On october 7, a Spanich lookout sighted the Ottoman fleet ahead. “Don Juan called a council of war and decided to offer battle. He travelled through his fleet in a swift sailing vessel, exhorting his officers and men to do their utmost. The Sacrament was administered to all, the galley slaves were freed from their chains (!), and the standard of the Holy League was raised to the truck of the flagship.”
Battle started soon after noon. Then this:
the centres clashed with such force that [Ottoman commander] Ali Pasha’s galley drove into the Real [the Spanish flagship] as far as the fourth rowing bench, and hand-to-hand fighting commenced around the two flagships, between the Spanish Tercio infantry and the Turkish janissaries. When the Real was nearly taken, Colonna came alongside, with the bow of his galley, and mounted a counter-attack. With the help of Colonna, the Turks were pushed off the Real and the Turkish flagship was boarded and swept. The entire crew of Ali Pasha’s flagship was killed, including Ali Pasha himself. The banner of the Holy League was hoisted on the captured ship, breaking the morale of the Turkish galleys nearby. After two hours of fighting, the Turks were beaten left and centre, although fighting continued for another two hours.
The right flank of the Christian side had a more complex time of it but by evening the fighting had ended, resulting in a very strong victory of the Christian side. “At the end of the battle, the Christians had taken 117 galleys and 20 galliots, and sunk or destroyed some 50 other ships. Around ten thousand Turks were taken prisoner, and many thousands of Christian slaves were rescued. The Christian side suffered around 7,500 deaths, the Turkish side about 30,000.”
The Turkish side also took some prisoners (though WP does not mention that.) Among them was Miguel Cervantes.
Throughout the centuries, the Battle of Lepanto has often been a crucial marker/symbol for the “Christian” right, identified as a prime example of how a militant Christian unity can defeat “the Turk” or whatever. In truth, though, the Holy League of 1571 did little or nothing to capitalize on its victory in that one big battle. The Ottomans got to keep Cyprus. English-WP says this:
while the Ottoman defeat has often been cited as the historical turning-point initiating the eventual stagnation of Ottoman territorial expansion, this was by no means an immediate consequence; even though the Christian victory at Lepanto confirmed the de facto division of the Mediterranean, with the eastern half under firm Ottoman control and the western under the Habsburgs and their Italian allies, halting the Ottoman encroachment on Italian territories, the Holy League did not regain any territories that had been lost to the Ottomans prior to Lepanto. Historian Paul K. Davis synopsizes the importance of Lepanto this way: “This Turkish defeat stopped Ottomans’ expansion into the Mediterranean, thus maintaining western dominance, and confidence grew in the west that Turks, previously unstoppable, could be beaten”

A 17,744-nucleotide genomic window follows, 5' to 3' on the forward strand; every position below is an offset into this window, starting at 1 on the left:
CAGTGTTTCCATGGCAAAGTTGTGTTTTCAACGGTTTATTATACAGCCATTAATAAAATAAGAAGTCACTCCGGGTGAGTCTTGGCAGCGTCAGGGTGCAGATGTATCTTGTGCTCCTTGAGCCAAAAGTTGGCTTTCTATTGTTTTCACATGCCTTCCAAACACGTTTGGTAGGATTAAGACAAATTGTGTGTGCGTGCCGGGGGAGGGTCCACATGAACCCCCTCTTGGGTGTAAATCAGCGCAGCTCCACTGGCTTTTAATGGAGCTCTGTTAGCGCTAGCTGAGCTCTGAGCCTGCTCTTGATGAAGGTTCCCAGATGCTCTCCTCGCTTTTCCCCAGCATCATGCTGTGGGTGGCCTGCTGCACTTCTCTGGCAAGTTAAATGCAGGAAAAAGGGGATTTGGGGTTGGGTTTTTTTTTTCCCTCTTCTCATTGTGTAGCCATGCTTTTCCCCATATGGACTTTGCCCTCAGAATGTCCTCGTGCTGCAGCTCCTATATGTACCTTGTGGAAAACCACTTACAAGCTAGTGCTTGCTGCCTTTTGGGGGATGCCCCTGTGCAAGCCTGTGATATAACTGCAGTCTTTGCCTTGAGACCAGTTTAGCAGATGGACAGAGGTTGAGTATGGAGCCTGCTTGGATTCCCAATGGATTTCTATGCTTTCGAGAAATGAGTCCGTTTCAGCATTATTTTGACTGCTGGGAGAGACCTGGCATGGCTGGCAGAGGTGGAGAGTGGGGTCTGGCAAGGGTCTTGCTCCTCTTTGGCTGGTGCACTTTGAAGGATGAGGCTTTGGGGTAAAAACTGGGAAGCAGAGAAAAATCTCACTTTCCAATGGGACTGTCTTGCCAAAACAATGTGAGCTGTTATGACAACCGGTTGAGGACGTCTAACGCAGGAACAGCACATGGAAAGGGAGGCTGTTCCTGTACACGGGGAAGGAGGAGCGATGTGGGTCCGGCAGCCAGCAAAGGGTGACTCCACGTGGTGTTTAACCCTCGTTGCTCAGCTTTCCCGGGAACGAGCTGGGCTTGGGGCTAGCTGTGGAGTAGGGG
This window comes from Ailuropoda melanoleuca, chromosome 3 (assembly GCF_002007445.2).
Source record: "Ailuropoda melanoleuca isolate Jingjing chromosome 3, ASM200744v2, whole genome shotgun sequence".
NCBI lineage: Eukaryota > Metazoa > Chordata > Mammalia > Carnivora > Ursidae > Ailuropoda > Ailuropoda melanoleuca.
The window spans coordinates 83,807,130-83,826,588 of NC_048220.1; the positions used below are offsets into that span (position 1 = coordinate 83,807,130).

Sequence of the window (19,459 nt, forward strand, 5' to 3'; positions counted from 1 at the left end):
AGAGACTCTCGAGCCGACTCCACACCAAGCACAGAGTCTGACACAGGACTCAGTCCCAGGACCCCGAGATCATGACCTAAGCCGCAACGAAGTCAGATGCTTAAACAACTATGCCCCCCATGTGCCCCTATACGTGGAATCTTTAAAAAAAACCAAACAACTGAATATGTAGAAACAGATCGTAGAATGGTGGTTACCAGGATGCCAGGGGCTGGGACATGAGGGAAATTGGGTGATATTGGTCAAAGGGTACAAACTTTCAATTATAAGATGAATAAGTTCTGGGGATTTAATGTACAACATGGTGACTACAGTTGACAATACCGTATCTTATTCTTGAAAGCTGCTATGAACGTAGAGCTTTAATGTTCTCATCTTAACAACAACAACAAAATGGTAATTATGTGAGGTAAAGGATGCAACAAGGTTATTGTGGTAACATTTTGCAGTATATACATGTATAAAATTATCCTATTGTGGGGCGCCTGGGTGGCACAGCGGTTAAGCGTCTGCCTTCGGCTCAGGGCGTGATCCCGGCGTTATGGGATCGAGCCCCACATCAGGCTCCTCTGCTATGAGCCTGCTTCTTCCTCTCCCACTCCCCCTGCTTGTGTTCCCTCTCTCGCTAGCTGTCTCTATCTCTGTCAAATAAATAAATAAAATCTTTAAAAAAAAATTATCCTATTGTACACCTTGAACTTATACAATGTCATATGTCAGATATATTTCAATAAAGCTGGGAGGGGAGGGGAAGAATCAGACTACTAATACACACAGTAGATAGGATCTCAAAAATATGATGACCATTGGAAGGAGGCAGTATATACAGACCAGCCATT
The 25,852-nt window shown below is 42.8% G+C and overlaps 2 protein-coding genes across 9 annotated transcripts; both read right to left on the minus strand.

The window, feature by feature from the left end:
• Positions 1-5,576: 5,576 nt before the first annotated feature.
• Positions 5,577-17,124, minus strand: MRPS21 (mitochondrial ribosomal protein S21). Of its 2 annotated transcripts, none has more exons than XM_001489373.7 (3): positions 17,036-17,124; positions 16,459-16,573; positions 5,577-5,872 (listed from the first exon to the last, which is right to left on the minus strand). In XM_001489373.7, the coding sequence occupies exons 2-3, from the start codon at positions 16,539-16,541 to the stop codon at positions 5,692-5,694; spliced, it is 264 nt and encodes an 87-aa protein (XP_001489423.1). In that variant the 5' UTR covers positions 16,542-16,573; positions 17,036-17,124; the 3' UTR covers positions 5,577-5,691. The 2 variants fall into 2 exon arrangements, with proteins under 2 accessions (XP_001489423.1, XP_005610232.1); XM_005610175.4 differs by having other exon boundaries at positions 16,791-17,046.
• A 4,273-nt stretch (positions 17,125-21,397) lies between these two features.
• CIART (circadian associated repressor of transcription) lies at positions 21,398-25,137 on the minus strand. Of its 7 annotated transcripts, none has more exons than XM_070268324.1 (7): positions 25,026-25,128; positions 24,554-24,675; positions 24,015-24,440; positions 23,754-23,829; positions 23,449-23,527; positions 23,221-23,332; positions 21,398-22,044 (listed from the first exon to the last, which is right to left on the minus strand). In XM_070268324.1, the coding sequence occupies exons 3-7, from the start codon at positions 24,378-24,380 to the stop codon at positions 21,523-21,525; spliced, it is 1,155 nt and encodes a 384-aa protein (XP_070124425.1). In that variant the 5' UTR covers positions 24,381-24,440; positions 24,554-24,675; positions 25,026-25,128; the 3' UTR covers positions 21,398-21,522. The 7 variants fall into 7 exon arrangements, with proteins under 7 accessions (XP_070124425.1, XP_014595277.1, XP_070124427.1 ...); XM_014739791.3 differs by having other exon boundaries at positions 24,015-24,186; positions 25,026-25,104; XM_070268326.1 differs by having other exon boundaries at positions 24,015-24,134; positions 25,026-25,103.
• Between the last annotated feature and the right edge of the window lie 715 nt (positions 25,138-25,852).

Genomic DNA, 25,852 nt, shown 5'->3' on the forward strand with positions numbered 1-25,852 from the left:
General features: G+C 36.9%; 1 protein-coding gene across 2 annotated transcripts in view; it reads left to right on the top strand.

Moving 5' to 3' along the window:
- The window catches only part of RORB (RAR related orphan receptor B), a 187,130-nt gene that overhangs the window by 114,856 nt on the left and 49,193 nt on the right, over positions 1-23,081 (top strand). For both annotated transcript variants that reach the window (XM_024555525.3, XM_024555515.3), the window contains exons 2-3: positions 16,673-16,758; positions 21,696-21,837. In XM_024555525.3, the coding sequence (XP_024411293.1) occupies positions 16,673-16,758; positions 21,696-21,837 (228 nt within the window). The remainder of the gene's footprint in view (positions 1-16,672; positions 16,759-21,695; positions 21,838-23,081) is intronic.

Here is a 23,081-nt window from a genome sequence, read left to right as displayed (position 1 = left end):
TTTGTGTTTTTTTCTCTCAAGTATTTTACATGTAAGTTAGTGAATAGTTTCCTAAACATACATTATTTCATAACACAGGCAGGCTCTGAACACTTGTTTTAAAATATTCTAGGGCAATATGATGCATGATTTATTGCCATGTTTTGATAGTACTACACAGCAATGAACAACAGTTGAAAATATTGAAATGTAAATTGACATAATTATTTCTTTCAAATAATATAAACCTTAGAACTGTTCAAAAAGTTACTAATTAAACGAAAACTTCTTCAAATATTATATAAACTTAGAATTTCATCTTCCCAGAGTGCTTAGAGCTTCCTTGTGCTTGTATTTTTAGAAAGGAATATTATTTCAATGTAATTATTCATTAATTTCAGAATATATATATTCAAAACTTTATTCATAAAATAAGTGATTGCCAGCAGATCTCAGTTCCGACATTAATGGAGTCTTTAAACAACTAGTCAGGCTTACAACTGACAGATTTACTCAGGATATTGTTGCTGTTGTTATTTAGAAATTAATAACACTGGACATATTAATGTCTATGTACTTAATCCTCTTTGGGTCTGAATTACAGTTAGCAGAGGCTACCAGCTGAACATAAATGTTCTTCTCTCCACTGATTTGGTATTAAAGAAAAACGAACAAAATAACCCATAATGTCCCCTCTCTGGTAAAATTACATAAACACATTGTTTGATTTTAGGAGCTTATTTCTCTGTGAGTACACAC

The Ottomans were quick to rebuild their navy. By 1572, about six months after the defeat, more than 150 galleys, 8 galleasses, and in total 250 ships had been built, including eight of the largest capital ships ever seen in the Mediterranean. With this new fleet the Ottoman Empire was able to reassert its supremacy in the Eastern Mediterranean. Sultan Selim II’s Chief Minister, the Grand Vizier Mehmed Sokullu, even boasted to the Venetian emissary Marcantonio Barbaro that the Christian triumph at Lepanto caused no lasting harm to the Ottoman Empire, while the capture of Cyprus by the Ottomans in the same year was a significant blow, saying that: “You come to see how we bear our misfortune. But I would have you know the difference between your loss and ours. In wrestling Cyprus from you, we deprived you of an arm; in defeating our fleet, you have only shaved our beard. An arm when cut off cannot grow again; but a shorn beard will grow all the better for the razor.”
In 1572, the allied Christian fleet resumed operations and faced a renewed Ottoman navy of 200 vessels under Kılıç Ali Pasha, but the Ottoman commander actively avoided engaging the allied fleet and headed for the safety of the fortress of Modon. The arrival of the Spanish squadron of 55 ships evened the numbers on both sides and opened the opportunity for a decisive blow, but friction among the Christian leaders and the reluctance of Don Juan squandered the opportunity.
Pius V died on 1 May 1572. The diverging interests of the League members began to show, and the alliance began to unravel.